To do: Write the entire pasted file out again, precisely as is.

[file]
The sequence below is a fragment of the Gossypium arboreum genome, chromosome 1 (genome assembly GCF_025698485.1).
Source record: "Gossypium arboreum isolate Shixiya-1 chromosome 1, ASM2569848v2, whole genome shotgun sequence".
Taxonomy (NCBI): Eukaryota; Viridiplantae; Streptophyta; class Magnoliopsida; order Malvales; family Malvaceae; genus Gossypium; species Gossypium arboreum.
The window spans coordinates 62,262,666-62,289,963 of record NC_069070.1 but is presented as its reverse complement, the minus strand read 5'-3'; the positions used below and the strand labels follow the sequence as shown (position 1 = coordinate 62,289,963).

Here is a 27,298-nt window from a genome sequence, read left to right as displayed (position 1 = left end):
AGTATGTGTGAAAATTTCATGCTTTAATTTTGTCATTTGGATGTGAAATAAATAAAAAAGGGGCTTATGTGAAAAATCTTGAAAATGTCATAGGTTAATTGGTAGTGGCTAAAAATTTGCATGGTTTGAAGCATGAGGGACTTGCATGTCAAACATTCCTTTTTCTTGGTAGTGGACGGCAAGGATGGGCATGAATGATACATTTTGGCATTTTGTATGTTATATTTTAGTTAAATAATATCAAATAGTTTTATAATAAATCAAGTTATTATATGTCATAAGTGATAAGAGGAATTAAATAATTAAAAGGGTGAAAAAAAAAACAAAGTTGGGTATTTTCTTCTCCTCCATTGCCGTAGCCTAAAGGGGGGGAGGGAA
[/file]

The sequence below is a fragment of the Gossypium arboreum genome, chromosome 1 (genome assembly GCF_025698485.1).
Source record: "Gossypium arboreum isolate Shixiya-1 chromosome 1, ASM2569848v2, whole genome shotgun sequence".
Taxonomy (NCBI): Eukaryota; Viridiplantae; Streptophyta; class Magnoliopsida; order Malvales; family Malvaceae; genus Gossypium; species Gossypium arboreum.
The window spans coordinates 62,262,666-62,289,963 of record NC_069070.1 but is presented as its reverse complement, the minus strand read 5'-3'; the positions used below and the strand labels follow the sequence as shown (position 1 = coordinate 62,289,963).

Here is a 27,298-nt window from a genome sequence, read left to right as displayed (position 1 = left end):
AGTATGTGTGAAAATTTCATGCTTTAATTTTGTCATTTGGATGTGAAATAAATAAAAAAGGGGCTTATGTGAAAAATCTTGAAAATGTCATAGGTTAATTGGTAGTGGCTAAAAATTTGCATGGTTTGAAGCATGAGGGACTTGCATGTCAAACATTCCTTTTTCTTGGTAGTGGACGGCAAGGATGGGCATGAATGATACATTTTGGCATTTTGTATGTTATATTTTAGTTAAATAATATCAAATAGTTTTATAATAAATCAAGTTATTATATGTCATAAGTGATAAGAGGAATTAAATAATTAAAAGGGTGAAAAAAAAAACAAAGTTGGGTATTTTCTTCTCCTCCATTGCCGTAGCCTAAAGGGGGGGAGGGAA